President Obama’s campaign has tried to portray Mitt Romney as callous and out of touch with middle class Americans, but a new poll shows that those voters would trust Romney with their finances over the president.

Fifty-four percent of middle-class families would prefer to have Romney “set and manage [their] family’s budget” compared to just 36 percent who would prefer Obama’s management, according to a new survey from The Public Notice. Among independents who responded to the survey, Romney led Obama on that question 46-36.

Notwithstanding Obama’s efforts to portray Romney as a Republican ghoul, these numbers are hardly a surprise given the president’s spending record and the Senate Democrats’ refusal to pass a budget for the last three years.

Among all likely voters polled, Romney holds a thin 47-46 percent lead over the president on that question. The survey was conducted by the Republican-leaning firm, The Tarrance Group.

More than an indication of Obama’s failure to disqualify Romney from the presidency in the minds of voters, the poll also indicates the importance of the debt and deficit to likely voters this year.

Fifty-six percent of likely voters nationwide say “the federal debt has had a major impact on their families personal financial situation,” according to The Tarrance Group.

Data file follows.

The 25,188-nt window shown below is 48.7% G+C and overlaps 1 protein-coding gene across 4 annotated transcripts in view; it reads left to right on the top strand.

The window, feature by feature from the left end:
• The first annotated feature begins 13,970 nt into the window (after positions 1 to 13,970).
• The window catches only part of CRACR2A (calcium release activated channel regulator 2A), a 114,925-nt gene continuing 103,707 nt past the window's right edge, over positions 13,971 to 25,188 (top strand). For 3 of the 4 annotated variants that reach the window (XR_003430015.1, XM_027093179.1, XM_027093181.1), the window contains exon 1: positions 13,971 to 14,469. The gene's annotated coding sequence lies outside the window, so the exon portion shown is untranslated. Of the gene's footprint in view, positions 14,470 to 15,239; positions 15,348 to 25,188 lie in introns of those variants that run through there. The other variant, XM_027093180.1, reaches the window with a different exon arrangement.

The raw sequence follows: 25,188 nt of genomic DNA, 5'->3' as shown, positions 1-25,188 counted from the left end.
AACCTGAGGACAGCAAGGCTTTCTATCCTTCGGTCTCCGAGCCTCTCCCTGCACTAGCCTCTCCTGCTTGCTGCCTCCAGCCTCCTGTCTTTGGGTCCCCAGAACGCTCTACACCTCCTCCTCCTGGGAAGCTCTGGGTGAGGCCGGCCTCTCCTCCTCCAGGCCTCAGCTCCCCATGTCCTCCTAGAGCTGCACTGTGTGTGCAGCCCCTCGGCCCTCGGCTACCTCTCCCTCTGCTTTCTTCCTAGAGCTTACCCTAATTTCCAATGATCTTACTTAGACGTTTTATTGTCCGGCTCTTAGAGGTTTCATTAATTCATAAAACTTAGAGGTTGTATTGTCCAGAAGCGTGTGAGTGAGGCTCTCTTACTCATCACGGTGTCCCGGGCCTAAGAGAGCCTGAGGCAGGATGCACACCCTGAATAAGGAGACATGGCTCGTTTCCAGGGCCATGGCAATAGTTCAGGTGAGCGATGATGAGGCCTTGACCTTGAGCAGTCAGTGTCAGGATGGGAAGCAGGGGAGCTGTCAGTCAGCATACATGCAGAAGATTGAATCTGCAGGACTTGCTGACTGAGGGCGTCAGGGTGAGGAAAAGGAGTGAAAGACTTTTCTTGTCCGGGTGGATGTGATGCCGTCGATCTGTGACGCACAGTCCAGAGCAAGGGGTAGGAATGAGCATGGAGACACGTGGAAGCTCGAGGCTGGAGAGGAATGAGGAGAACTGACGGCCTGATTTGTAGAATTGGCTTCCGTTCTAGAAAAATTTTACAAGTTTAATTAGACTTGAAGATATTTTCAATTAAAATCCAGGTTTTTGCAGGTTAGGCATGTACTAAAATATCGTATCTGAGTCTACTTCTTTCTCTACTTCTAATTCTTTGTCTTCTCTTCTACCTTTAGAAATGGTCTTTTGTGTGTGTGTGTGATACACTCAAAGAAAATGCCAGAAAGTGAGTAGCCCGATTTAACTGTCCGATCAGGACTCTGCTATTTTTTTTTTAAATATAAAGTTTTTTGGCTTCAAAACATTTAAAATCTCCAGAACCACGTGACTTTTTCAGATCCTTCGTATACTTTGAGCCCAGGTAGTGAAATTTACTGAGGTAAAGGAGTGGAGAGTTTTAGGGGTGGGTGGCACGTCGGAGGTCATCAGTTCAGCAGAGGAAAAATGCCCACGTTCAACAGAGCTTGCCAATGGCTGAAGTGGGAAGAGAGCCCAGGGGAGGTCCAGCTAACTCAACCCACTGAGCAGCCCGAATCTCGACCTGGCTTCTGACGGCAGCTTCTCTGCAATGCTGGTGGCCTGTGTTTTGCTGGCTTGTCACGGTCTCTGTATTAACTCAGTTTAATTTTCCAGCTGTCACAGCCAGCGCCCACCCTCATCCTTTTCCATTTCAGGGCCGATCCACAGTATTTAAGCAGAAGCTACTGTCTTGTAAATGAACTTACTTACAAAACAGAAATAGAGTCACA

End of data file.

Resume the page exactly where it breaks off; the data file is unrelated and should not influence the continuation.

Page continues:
Republicans have emphasized the issue in attacking President Obama, who has run a federal deficit of at least $1 trillion every year of his presidency (despite 2008 campaign promises that he would cut the deficit in half by the end of his first term).

“If we continue along our current budget trajectory, our grandson is simply not going to have the same opportunities that my grandparents created for me,” Rep. Jeff Flake, R-Ariz., said in the GOP’s weekly address on Saturday. Flake also argued that the new spending Obama has proposed “would fail to even take steps to deal with the economic slowdown.”

Republicans on the Senate Budget Committee have also noted the jump in welfare recipients over the last four years to argue that spending is on the rise but the economy is not.

Food stamp enrollment reached a record-high of 46.68 million Americans, according to the GOP Budget office. At the same time, “the government spent approximately $1.03 trillion on 83 means-tested federal welfare programs in fiscal year 2011 alone — a price tag that makes welfare that year the government’s largest expenditure, according to new data released by the Republican side of the Senate Budget Committee,” the Daily Caller reported last week.